3 Tips to Protect Your Kids Online

In a recent report, the global online charity group Internet Watch Foundation (IWF) declared that 2021 was the worst year on record for child sexual abuse online as lockdowns saw younger children being targeted by internet groomers. Last year, the IWF took action against 252,000 websites globally that contained unsafe images and videos for children.

Protecting children online, particularly from the incidence of online sexual abuse takes more than just knowledge about technology – knowing about your kids is more important.

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Photo from Converge

In a webinar following the MOA signing between leading fiber broadband provider Converge ICT Solutions Inc. and child rights protection agency, the Stairway Foundation Inc., and the Inter-Agency Council Against Child Pornography (IACACP), panelists agreed that the quality of the relationship between parents and their children is the most important safeguard from online predators.

These panelists from Converge, Stairway, and the IACACP agree that parents’ relationship with their kids can be helped by:

Having Open Conversations

Parents should make their children feel as if they can talk to them about anything under the sun – especially when there are situations that endanger them. This openness will start the conversation on what should and shouldn’t be done online.

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Photo from Converge

“If you want to protect children as parents, look at parenting in general. Don’t be concerned that the digital divide between generations is too big – it’ll always depend on having a good relationship with kids and having open conversations,” says Child Protection Specialist from Stairway Mr. Ysrael Diloy.

“Ensuring the safety of your children online starts with setting the right family values. We, as parents, can monitor their activities without smothering them. But this is pointless if we do not teach them what’s harmful, to begin with,” shares Converge Chief Technology Officer Ronald Brusola.

Using Your Time Online to Bond

“Parents can struggle with how fast technology evolves – so why not reach out to kids to ask for their help in navigating the internet? In that way, it becomes a bonding experience with them, and at the same time, a learning experience on how your kids spend their time online,” says Interagency Council Against Child Pornography officer Mr. Christian Bioc.

Cyberspace can be a platform to bring parents and children together, may it be in watching movies, playing online arcades, or doing online gimmicks such as viral dances or challenges.

Gawing bonding opportunity ang pag-navigate sa online environment. Malalaman niyo kung papaano ang paggamit ng anak nila ng Internet, at the same time, matututo kayo sa teknolohiya,” he notes. [Rough translation: Turn navigating the online environment into a bonding opportunity. You’ll learn how your kids use the Internet and you’ll learn about technology at the same time.]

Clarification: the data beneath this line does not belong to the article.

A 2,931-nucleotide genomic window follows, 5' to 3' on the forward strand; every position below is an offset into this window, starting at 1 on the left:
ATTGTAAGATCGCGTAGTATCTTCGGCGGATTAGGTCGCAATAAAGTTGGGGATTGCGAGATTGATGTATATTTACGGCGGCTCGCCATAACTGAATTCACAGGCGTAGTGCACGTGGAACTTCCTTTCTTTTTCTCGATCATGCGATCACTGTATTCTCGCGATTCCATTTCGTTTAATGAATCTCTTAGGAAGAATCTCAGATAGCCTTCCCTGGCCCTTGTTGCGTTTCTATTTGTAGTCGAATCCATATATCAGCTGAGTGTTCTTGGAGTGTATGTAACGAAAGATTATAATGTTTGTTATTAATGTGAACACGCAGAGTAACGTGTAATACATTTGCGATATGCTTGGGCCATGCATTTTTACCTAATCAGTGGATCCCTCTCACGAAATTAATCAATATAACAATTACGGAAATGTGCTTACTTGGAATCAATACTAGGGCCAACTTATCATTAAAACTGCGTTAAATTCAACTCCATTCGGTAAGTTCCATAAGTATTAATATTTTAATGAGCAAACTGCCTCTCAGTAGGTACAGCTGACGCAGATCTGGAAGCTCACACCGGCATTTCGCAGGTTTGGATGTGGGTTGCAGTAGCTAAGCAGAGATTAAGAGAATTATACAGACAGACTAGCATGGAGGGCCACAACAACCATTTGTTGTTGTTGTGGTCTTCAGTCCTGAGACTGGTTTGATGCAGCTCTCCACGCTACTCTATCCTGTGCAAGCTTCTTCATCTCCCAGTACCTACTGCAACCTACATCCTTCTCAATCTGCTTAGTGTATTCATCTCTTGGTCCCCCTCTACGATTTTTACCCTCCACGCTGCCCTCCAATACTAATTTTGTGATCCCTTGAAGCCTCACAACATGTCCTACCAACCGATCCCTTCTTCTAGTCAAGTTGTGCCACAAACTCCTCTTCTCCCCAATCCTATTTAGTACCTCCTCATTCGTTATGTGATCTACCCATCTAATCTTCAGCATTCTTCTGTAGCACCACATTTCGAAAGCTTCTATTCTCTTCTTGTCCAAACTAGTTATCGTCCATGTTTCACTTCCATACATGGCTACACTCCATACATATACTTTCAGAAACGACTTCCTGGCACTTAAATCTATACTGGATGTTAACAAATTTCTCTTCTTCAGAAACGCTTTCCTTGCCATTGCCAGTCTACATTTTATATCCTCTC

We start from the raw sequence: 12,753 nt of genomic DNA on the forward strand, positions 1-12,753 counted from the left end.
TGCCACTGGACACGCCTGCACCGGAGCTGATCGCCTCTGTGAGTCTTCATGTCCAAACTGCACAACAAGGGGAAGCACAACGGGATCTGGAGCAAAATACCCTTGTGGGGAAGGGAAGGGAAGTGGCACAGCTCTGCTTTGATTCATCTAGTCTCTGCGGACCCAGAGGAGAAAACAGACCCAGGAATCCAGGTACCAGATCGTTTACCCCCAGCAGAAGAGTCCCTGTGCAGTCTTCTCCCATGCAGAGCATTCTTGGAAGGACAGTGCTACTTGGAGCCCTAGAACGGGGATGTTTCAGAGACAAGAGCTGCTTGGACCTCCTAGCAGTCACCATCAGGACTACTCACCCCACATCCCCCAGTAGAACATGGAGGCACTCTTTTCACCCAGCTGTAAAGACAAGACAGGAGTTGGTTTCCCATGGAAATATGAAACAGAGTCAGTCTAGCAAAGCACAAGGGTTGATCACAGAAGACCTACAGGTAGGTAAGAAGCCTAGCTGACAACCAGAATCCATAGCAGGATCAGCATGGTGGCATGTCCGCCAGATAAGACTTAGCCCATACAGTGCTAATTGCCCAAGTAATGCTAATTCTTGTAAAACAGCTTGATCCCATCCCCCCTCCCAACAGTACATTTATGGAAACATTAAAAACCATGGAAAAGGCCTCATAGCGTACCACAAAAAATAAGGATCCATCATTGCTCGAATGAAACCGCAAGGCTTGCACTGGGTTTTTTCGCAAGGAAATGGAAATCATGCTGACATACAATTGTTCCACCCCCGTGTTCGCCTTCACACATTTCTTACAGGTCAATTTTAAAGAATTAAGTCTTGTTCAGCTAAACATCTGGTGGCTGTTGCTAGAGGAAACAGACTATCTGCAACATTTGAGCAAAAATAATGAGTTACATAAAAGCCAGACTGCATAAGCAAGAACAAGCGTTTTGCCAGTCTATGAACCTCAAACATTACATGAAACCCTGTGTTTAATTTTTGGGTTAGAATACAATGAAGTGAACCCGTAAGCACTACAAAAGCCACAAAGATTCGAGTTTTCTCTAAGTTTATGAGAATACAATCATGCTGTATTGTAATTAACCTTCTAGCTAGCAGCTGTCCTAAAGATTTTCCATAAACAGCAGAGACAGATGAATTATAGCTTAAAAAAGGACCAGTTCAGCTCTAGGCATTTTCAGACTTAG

Investing in the Right Online Tools

For tech-savvy parents, being proactive by using online filtering tools can also be useful in preempting unsafe online interactions.

“Aside from having an open relationship with kids, parents can invest in blocking software for their home network. They may install filtering software,” adds Mr. Benjamin Azada, Converge Chief Strategy Officer.

Mr. Jeff Briones, Converge Head of Global Network Operations Center, shares that technology can be an ally in the protection of children. “Technology can empower parents as well in protecting children so it helps to be savvy. As an ISP, we have employed safety mechanisms to ensure that our network blocks these unsafe and illicit websites.”

“Whatever approach you may take with children, what matters is to get involved in their online activities and go the extra mile to know your child in the digital world,” concludes Ms. Jay-Anne Encarnado, Converge Corporate Communications and PR Director.

Converge ICT Solutions Inc. has invested over Php100 million to intensify its network security systems as part of efforts to help make the internet a safer place, especially for children.

To date, over 20,000 websites featuring child sexual abuse imagery have been blocked on the Converge network, effectively curbing the heavy traffic to these illicit sites that have been averaging 1,200 hits per minute, according to internal data.

Converge also launched its own information and awareness campaign called “Undo Filter” to enjoin its employees and third-party stakeholders to be vigilant on their children’s activities online.

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Photo from Converge

Two video materials were released as part of the “Undo Filter” campaign, portraying potential scenarios of real-life situations children find themselves in.

The videos may be viewed here: Undo Filter and Online Grooming

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